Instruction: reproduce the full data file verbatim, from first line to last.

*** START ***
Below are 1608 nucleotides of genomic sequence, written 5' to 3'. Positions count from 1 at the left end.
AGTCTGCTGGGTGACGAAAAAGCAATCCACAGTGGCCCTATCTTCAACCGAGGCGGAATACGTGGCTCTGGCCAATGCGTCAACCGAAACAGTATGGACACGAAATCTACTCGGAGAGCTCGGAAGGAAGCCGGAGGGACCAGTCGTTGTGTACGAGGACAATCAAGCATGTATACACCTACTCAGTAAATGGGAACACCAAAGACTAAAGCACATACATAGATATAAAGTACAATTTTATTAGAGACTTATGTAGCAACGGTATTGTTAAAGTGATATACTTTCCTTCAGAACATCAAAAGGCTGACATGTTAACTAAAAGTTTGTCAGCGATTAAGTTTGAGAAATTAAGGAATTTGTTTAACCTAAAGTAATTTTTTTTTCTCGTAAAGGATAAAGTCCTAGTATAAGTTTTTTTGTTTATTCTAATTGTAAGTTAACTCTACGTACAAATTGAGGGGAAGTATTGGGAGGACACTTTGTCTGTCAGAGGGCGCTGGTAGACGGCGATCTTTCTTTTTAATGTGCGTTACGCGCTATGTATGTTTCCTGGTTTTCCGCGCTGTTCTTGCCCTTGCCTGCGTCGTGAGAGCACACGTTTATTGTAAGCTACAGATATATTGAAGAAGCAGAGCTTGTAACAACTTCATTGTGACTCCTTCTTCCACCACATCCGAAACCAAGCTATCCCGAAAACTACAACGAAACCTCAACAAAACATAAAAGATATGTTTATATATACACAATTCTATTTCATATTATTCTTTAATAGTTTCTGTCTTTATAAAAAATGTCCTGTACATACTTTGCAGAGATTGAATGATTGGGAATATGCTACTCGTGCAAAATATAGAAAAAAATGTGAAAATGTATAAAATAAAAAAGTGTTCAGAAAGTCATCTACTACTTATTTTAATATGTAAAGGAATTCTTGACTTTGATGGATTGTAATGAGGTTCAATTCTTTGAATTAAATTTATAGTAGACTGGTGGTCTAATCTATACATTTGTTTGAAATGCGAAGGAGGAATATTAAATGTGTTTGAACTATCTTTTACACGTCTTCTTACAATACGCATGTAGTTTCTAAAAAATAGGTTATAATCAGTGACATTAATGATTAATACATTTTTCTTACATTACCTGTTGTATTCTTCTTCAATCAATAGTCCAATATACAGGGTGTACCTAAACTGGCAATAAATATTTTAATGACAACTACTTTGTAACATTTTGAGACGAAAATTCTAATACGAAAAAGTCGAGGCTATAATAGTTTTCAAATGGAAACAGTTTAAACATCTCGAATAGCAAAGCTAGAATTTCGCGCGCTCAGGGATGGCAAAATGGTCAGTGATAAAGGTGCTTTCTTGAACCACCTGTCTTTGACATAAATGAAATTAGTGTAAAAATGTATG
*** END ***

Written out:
Below are 1608 nucleotides of genomic sequence, written 5' to 3'. Positions count from 1 at the left end.
AGTCTGCTGGGTGACGAAAAAGCAATCCACAGTGGCCCTATCTTCAACCGAGGCGGAATACGTGGCTCTGGCCAATGCGTCAACCGAAACAGTATGGACACGAAATCTACTCGGAGAGCTCGGAAGGAAGCCGGAGGGACCAGTCGTTGTGTACGAGGACAATCAAGCATGTATACACCTACTCAGTAAATGGGAACACCAAAGACTAAAGCACATACATAGATATAAAGTACAATTTTATTAGAGACTTATGTAGCAACGGTATTGTTAAAGTGATATACTTTCCTTCAGAACATCAAAAGGCTGACATGTTAACTAAAAGTTTGTCAGCGATTAAGTTTGAGAAATTAAGGAATTTGTTTAACCTAAAGTAATTTTTTTTTCTCGTAAAGGATAAAGTCCTAGTATAAGTTTTTTTGTTTATTCTAATTGTAAGTTAACTCTACGTACAAATTGAGGGGAAGTATTGGGAGGACACTTTGTCTGTCAGAGGGCGCTGGTAGACGGCGATCTTTCTTTTTAATGTGCGTTACGCGCTATGTATGTTTCCTGGTTTTCCGCGCTGTTCTTGCCCTTGCCTGCGTCGTGAGAGCACACGTTTATTGTAAGCTACAGATATATTGAAGAAGCAGAGCTTGTAACAACTTCATTGTGACTCCTTCTTCCACCACATCCGAAACCAAGCTATCCCGAAAACTACAACGAAACCTCAACAAAACATAAAAGATATGTTTATATATACACAATTCTATTTCATATTATTCTTTAATAGTTTCTGTCTTTATAAAAAATGTCCTGTACATACTTTGCAGAGATTGAATGATTGGGAATATGCTACTCGTGCAAAATATAGAAAAAAATGTGAAAATGTATAAAATAAAAAAGTGTTCAGAAAGTCATCTACTACTTATTTTAATATGTAAAGGAATTCTTGACTTTGATGGATTGTAATGAGGTTCAATTCTTTGAATTAAATTTATAGTAGACTGGTGGTCTAATCTATACATTTGTTTGAAATGCGAAGGAGGAATATTAAATGTGTTTGAACTATCTTTTACACGTCTTCTTACAATACGCATGTAGTTTCTAAAAAATAGGTTATAATCAGTGACATTAATGATTAATACATTTTTCTTACATTACCTGTTGTATTCTTCTTCAATCAATAGTCCAATATACAGGGTGTACCTAAACTGGCAATAAATATTTTAATGACAACTACTTTGTAACATTTTGAGACGAAAATTCTAATACGAAAAAGTCGAGGCTATAATAGTTTTCAAATGGAAACAGTTTAAACATCTCGAATAGCAAAGCTAGAATTTCGCGCGCTCAGGGATGGCAAAATGGTCAGTGATAAAGGTGCTTTCTTGAACCACCTGTCTTTGACATAAATGAAATTAGTGTAAAAATGTATG